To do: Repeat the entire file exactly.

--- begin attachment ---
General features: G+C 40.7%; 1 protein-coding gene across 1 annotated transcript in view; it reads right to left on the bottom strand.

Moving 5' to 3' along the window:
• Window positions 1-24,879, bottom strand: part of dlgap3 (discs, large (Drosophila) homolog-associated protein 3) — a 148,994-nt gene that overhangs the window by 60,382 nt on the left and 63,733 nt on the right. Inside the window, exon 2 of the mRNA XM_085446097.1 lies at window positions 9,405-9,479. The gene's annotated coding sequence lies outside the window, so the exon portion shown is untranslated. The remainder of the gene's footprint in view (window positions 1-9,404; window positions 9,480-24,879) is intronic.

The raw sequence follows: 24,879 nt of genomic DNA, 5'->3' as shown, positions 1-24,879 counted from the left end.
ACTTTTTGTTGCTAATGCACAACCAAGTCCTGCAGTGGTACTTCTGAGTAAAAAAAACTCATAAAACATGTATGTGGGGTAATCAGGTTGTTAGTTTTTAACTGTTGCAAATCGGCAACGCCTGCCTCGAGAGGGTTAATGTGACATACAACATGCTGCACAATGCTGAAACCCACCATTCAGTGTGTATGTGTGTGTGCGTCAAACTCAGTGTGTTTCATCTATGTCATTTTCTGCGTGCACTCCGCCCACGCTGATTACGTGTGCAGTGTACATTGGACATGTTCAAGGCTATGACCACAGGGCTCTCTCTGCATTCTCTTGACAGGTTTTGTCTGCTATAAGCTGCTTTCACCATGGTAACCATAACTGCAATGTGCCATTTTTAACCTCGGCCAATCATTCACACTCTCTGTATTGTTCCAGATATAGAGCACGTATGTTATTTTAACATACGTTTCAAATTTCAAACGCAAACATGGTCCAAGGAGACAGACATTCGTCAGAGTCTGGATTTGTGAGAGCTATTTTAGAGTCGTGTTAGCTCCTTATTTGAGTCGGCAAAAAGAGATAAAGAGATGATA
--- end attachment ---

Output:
General features: G+C 40.7%; 1 protein-coding gene across 1 annotated transcript in view; it reads right to left on the bottom strand.

Moving 5' to 3' along the window:
• Window positions 1-24,879, bottom strand: part of dlgap3 (discs, large (Drosophila) homolog-associated protein 3) — a 148,994-nt gene that overhangs the window by 60,382 nt on the left and 63,733 nt on the right. Inside the window, exon 2 of the mRNA XM_085446097.1 lies at window positions 9,405-9,479. The gene's annotated coding sequence lies outside the window, so the exon portion shown is untranslated. The remainder of the gene's footprint in view (window positions 1-9,404; window positions 9,480-24,879) is intronic.

The raw sequence follows: 24,879 nt of genomic DNA, 5'->3' as shown, positions 1-24,879 counted from the left end.
ACTTTTTGTTGCTAATGCACAACCAAGTCCTGCAGTGGTACTTCTGAGTAAAAAAAACTCATAAAACATGTATGTGGGGTAATCAGGTTGTTAGTTTTTAACTGTTGCAAATCGGCAACGCCTGCCTCGAGAGGGTTAATGTGACATACAACATGCTGCACAATGCTGAAACCCACCATTCAGTGTGTATGTGTGTGTGCGTCAAACTCAGTGTGTTTCATCTATGTCATTTTCTGCGTGCACTCCGCCCACGCTGATTACGTGTGCAGTGTACATTGGACATGTTCAAGGCTATGACCACAGGGCTCTCTCTGCATTCTCTTGACAGGTTTTGTCTGCTATAAGCTGCTTTCACCATGGTAACCATAACTGCAATGTGCCATTTTTAACCTCGGCCAATCATTCACACTCTCTGTATTGTTCCAGATATAGAGCACGTATGTTATTTTAACATACGTTTCAAATTTCAAACGCAAACATGGTCCAAGGAGACAGACATTCGTCAGAGTCTGGATTTGTGAGAGCTATTTTAGAGTCGTGTTAGCTCCTTATTTGAGTCGGCAAAAAGAGATAAAGAGATGATA